RS Taichi NXT053 GP-X Racing Glove Review

Troy Siahaan
by Troy Siahaan

It only costs how much?!

Photos by RS Taichi and Troy Siahaan

At $109.95, the RS Taichi NXT053 GP-X racing glove is simply a glove you can’t afford not to have in your collection. It doesn’t even matter what kind of bike you ride. Cruiser? Sure. Dirtbike? Yeah, why not. But if you do any kind of sport riding, I can confidently say, your search for a budget-minded glove is officially over. Let me explain.

Billed as RS Taichi’s entry level sport/street glove, the GP-X is a full-length gauntlet design with full leather outer construction and a polyester lining inside. It’s got all the features you’d expect in an entry-level glove, too: carbon knuckle protection, velcro closures, and flex paneling on the first three fingers for better range of movement.

RS Taichi’s budget-focused full-gauntlet street/sport riding glove, the GP-X, exudes quality not normally found on a glove costing $109.95.

Speaking of range of movement, the carbon knuckle armor is a “floating” design, which puts less stress on your hand and allows it to move around more freely. Perforated leather is strategically placed on the backs of each finger to aid in cooling for those warmer rides, though the amount of airflow they provide is really only noticeable when riding in frigid temps. Other nice touches include 5mm foam padding on the wrist and palm for better impact protection, and an additional layer of leather lines the little finger to help with abrasion resistance.

So why am I gushing about the GP-X? Because from the moment I put it on it felt like gloves I’ve owned costing much more. I’ve long known RS Taichi’s reputation for quality products, like the GMX-Motion jacket I recently reviewed, but I also accepted a hefty price tag as the cost of wearing something so finely made. The GP-X is shattering my perceptions about RS Taichi.

“Floating” knuckle protection and stretch panels on the first three fingers allow uninhibited hand movement.

From the start the GP-X feels nice. One warning I can give is to be honest with yourself about sizing: the glove breaks in and loosens up after a few miles, so what might have felt perfect in the store now feels slightly too large. Aim for something a little tight at first, after the break-in period it’ll be spot-on. Otherwise, fit is comfortable and natural in the riding position thanks to the slightly pre-curved fingers. I can hardly notice the stitching, and no seams or stray fabric scratch or annoy me when riding.

In the past, other low-buck gloves I’ve tried have had scary instances of seams opening after only a modest amount of use, dangerously exposing skin. Thankfully, after approximately four months and tons of miles, the construction of the GP-X is as solid as the day I got them. While riding, the glove gives good feel for the controls with excellent range of movement.

This angle gives a view of the curvature of the fingers. Also note the added layer of protection on the palm, running up alongside the little finger.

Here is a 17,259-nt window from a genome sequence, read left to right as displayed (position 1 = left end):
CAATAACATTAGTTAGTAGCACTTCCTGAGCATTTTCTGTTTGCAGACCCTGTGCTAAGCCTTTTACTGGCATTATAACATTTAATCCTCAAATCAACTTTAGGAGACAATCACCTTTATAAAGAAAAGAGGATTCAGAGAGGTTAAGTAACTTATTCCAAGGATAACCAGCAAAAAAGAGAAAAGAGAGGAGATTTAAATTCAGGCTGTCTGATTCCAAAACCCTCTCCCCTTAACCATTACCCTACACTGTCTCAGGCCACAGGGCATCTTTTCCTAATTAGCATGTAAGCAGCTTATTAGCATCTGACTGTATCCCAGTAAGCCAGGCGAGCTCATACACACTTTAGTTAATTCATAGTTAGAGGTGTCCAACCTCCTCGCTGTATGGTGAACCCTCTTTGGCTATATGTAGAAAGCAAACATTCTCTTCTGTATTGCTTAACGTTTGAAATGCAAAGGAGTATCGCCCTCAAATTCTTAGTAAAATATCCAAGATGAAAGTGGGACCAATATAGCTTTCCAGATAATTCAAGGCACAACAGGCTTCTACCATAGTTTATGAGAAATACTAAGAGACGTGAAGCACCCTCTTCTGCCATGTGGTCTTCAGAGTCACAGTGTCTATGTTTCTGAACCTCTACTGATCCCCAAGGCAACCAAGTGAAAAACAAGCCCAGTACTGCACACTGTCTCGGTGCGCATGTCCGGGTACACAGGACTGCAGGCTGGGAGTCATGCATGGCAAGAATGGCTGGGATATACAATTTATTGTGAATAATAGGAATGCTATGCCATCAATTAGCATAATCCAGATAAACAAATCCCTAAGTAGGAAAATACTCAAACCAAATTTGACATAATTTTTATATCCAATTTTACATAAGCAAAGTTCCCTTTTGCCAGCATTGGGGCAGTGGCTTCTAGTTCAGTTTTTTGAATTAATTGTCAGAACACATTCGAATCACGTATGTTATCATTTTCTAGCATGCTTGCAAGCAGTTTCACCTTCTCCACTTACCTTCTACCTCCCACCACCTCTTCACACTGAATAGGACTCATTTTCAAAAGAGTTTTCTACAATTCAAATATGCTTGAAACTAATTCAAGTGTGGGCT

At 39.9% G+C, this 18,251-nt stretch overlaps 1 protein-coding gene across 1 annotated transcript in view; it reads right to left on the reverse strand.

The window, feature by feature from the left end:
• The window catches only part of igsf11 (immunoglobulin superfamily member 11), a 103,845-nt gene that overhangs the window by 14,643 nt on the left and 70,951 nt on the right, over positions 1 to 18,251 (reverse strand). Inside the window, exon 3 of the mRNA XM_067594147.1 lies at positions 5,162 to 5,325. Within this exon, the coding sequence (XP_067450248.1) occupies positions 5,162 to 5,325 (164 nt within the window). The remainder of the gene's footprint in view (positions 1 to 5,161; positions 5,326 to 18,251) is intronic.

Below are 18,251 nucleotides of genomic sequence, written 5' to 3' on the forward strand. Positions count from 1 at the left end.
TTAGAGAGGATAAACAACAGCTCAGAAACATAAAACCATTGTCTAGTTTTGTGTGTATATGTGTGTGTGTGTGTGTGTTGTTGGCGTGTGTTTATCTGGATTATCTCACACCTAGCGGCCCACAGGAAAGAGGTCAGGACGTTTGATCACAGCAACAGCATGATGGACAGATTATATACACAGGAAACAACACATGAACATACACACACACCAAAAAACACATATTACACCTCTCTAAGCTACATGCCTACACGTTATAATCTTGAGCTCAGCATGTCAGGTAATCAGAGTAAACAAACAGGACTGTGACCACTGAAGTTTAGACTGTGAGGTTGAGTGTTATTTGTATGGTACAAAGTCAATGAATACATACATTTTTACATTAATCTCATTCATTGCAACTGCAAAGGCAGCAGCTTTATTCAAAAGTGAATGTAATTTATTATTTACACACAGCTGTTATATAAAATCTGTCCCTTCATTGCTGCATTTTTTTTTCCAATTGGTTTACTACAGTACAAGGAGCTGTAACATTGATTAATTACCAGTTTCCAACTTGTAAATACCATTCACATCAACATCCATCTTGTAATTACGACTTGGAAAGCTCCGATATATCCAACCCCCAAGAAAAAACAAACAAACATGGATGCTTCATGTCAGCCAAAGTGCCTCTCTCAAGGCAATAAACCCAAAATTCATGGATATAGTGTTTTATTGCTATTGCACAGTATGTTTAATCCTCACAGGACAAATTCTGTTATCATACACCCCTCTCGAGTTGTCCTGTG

Being a budget-minded glove, the GP-X is lacking some of the more intricate features more expensive gloves offer. Other than the carbon knuckle protection, you won’t find any hard armor elsewhere – no scaphoid protector and no plastic slider on the palm to assist in sliding should you stick your hand out in a fall, the most common reaction. There’s no kangaroo hide to be found, nor are there advanced levels of ventilation. But really, if those things matter to you, you’re not the target audience RS Taichi is aiming the GP-X glove at anyway.

I have yet to fall in these gloves so I can’t report on its crashworthiness, but otherwise I’m thoroughly impressed. RS Taichi has changed my perception on what is possible with a glove built to a low price point. I’d still grab something else when heading to the track, but perhaps the highest praise I can give the GP-X is that it has now become the glove I grab first when I’m heading out the door on a street ride.

Available in white/red, white/black, black, and black/red, in sizes S – 3XL, visit or to pick up a pair for yourself.


Troy Siahaan
Troy Siahaan

Troy's been riding motorcycles and writing about them since 2006, getting his start at Rider Magazine. From there, he moved to Sport Rider Magazine before finally landing at in 2011. A lifelong gearhead who didn't fully immerse himself in motorcycles until his teenage years, Troy's interests have always been in technology, performance, and going fast. Naturally, racing was the perfect avenue to combine all three. Troy has been racing nearly as long as he's been riding and has competed at the AMA national level. He's also won multiple club races throughout the country, culminating in a Utah Sport Bike Association championship in 2011. He has been invited as a guest instructor for the Yamaha Champions Riding School, and when he's not out riding, he's either wrenching on bikes or watching MotoGP.

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